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Of his miscellaneous poetry, I cannot say any thing very favourable. The powers of Congreve seem to desert him when he leaves the #. as Antaeus was no longer strong than when he could touch the ground. It cannot be chserved without wonder, that a mind so vigorous and fertile in dramatick compositions should on any other occasion discover nothing but impotence and poverty. He has in these little pieces neither elevation of fancy, selection of language, nor skill in versification: yet, if I were required to select from the whole mass of English poetry the most poetical paragraph, I know not what I could prefer to an exclamation in The Moum. ing Bride. - - - - - - - - ALMER1a. It was a fancy'd noise; for all is hush'd, Lzososa. It bore the accent of a human voice. A1 Mora. It was thy fear, or else some transient wind Whistling thro' hollows of this vaulted isle; We'll listen— - - Looxosa. Hark! AIMER: A. No, all is hush'd, and still as death.—'Tis dreadful! How reverend is the face of this tall pile, - - Whose ancient pillars rear their marble heads, - To bear aloft its arch'd and ponderous roof, By its own weight made stedfast and immoveable, Looking tranquiliity . It strikes an awe And terror on my aching sight; the tombs And monumental caves of death look cold, And shoot a chilness to my trembling heart. Give me thy hand, and let me hearthy voice; Nay, quickly speak to me, and let me hear Thy voice—my own affrights me with its echoes. He who reads these lines enjoys for a moment the powers of a poet; he feels what he remembers to have felt before; but he feels it with great increase of sensibility; he recognizes a familiar image, but meets it again amplified and expanded, embellished with beauty, and enlarged with majesty. Yet could the author, who appears here to have enjoy'd the confidence of rature, lament the death of queen Mary in lines like these : The rocks are cleft, and new descending rills, Furrow the brows of all th’ impending hills. The water-gods to floods their rivulets turn, And each, with streaming eyes, supplies his wanting urn, The Fauns forsake the woods, the Nymphs the grove,

And round the plain in sad distraction rove:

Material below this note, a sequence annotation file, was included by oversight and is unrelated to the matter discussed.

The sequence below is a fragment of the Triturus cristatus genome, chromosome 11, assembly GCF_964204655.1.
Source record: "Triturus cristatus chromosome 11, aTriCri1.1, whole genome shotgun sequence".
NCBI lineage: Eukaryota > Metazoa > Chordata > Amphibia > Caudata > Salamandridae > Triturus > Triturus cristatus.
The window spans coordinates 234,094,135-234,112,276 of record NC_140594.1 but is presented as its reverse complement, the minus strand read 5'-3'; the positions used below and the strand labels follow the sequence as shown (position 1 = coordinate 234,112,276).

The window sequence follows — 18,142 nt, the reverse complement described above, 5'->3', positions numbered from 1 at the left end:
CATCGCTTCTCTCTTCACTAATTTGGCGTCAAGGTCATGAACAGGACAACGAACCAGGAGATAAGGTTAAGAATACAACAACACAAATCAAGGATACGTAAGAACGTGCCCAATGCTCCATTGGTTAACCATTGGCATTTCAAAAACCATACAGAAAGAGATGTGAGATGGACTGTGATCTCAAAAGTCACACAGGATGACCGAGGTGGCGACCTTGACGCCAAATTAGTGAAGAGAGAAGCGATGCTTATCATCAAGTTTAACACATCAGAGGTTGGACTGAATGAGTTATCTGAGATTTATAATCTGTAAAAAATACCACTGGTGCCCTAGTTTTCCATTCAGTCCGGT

. . . -- - - In

in prickly brakes their tender limbs they tear, And leave on thorns their locks of golden hair, With their sharp nails, themselves the Satyrs wound, And tug their shaggy beards, and bite with grief the ground. Lo Pan himself, beneath a blasted oak, Dejected lies, his pipe in pieces broke. See Pales weeping too, in wild despair, And to the piercing winds her bosom bear. And see yon fading myrtle, where appears The Queen of Love, all bath'd in flowing tears; See how she wrings her hands, and beats her breast, And tears her useless girdle from her waist; Hear the sad murmurs of her sighing doves | For grief they sigh, forgetful of their loves. And, many years after, he gave no proof that time had improved his wisdom or his wit: for, on the death of the marquis of Blandford, this was his song; And now the winds which had so long been still, Began the swelling air with sighs to fill ; The water-nymphs, who motionless remain'd, Like images of ice, while she complain'd, Now loos'd their streams: as when descending rains Roll the steep torrents headlong o'er the plains. The prone creation, who so long had gaz'd, Charm'd with her cries, and at her griefs amaz'd, Began to roar and howl with horrid yell, Dismal to hear, and terrible to tell! Nothing but groans and sighs were heard around, And Echo multiplied each mournful sound.

In both these funeral poems, when he has yelled out many syllables of sense-
less dolour, he dismisses his reader with senseless consolation: from the grave
of Pastora rises a light that forms a star; and where Amaryllis wept for
Amyntas, from every tear sprung up a violet. -
But William is his hero, and of William he will sing.
The hovering winds on downy wings shall wait around,
And catch, and waft to foreign lands, the flying sound.
It cannot but be proper to shew what they shall have to catch and carry:
‘Twas now, when flowery lawns the prospect made, -
And flowering brooks beneath a forest shade,
A lowing heifer, loveliest of the herd,
Stood feeding by; while two fierce bulls prepard
Their armed heads for fight; by fate of war to prove
The victor worthy of the fair-one's love.
Unthought presage of what met next my view;
For soon the shady scene withdrew.
And now, for woods, and fields, and springing flowers,